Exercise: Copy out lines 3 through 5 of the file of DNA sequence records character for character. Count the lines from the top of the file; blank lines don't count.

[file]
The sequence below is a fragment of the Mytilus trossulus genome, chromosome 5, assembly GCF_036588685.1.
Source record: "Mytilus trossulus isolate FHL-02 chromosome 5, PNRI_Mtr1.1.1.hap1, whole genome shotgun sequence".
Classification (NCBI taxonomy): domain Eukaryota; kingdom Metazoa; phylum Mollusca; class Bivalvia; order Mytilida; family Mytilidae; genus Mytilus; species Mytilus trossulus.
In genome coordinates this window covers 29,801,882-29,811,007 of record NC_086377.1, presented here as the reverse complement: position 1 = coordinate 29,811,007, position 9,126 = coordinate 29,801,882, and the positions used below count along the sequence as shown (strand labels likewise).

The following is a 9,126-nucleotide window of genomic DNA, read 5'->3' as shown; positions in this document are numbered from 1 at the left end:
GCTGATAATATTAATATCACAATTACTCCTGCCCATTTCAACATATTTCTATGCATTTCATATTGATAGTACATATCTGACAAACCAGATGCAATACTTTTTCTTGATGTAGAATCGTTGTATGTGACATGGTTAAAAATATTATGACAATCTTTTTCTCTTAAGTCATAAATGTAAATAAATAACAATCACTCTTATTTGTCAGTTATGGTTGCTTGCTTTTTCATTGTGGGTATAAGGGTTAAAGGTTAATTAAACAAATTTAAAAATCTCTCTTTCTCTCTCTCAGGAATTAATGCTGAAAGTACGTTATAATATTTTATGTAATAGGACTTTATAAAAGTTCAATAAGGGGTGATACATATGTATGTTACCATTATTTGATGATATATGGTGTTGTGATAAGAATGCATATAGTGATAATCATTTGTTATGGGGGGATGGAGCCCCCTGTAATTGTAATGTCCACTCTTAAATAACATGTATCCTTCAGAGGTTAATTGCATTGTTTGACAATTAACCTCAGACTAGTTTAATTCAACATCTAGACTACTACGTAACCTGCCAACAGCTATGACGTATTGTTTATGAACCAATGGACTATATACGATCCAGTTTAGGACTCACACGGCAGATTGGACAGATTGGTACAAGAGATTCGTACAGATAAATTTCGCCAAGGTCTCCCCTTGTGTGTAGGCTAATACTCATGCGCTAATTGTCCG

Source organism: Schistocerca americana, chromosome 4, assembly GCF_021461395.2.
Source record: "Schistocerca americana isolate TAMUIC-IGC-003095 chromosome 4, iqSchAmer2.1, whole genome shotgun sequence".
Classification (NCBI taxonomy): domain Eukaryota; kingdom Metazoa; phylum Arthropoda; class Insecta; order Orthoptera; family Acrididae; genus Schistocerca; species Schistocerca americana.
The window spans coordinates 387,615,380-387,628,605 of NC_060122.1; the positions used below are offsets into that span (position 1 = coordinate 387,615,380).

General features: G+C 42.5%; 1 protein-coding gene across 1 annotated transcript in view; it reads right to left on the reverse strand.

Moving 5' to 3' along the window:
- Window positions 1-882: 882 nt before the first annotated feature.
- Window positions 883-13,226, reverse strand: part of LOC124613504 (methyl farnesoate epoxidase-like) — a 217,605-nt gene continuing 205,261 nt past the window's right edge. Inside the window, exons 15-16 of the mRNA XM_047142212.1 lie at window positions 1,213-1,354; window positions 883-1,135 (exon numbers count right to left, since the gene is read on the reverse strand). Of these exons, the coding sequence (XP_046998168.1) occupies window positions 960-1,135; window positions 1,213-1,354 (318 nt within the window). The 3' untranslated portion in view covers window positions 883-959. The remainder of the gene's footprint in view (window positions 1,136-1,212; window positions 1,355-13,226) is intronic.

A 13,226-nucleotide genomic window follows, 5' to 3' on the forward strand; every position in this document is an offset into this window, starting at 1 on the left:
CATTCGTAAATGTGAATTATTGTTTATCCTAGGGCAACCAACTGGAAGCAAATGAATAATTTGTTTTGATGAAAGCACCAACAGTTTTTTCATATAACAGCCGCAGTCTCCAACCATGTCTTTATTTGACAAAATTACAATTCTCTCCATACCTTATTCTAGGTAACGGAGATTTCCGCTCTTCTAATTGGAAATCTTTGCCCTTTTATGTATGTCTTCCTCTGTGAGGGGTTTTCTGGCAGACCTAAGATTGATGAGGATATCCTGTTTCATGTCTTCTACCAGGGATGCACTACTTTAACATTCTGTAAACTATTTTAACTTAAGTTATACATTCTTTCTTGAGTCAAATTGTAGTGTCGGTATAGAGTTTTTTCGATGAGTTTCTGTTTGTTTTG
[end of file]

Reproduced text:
Classification (NCBI taxonomy): domain Eukaryota; kingdom Metazoa; phylum Mollusca; class Bivalvia; order Mytilida; family Mytilidae; genus Mytilus; species Mytilus trossulus.
In genome coordinates this window covers 29,801,882-29,811,007 of record NC_086377.1, presented here as the reverse complement: position 1 = coordinate 29,811,007, position 9,126 = coordinate 29,801,882, and the positions used below count along the sequence as shown (strand labels likewise).

The following is a 9,126-nucleotide window of genomic DNA, read 5'->3' as shown; positions in this document are numbered from 1 at the left end: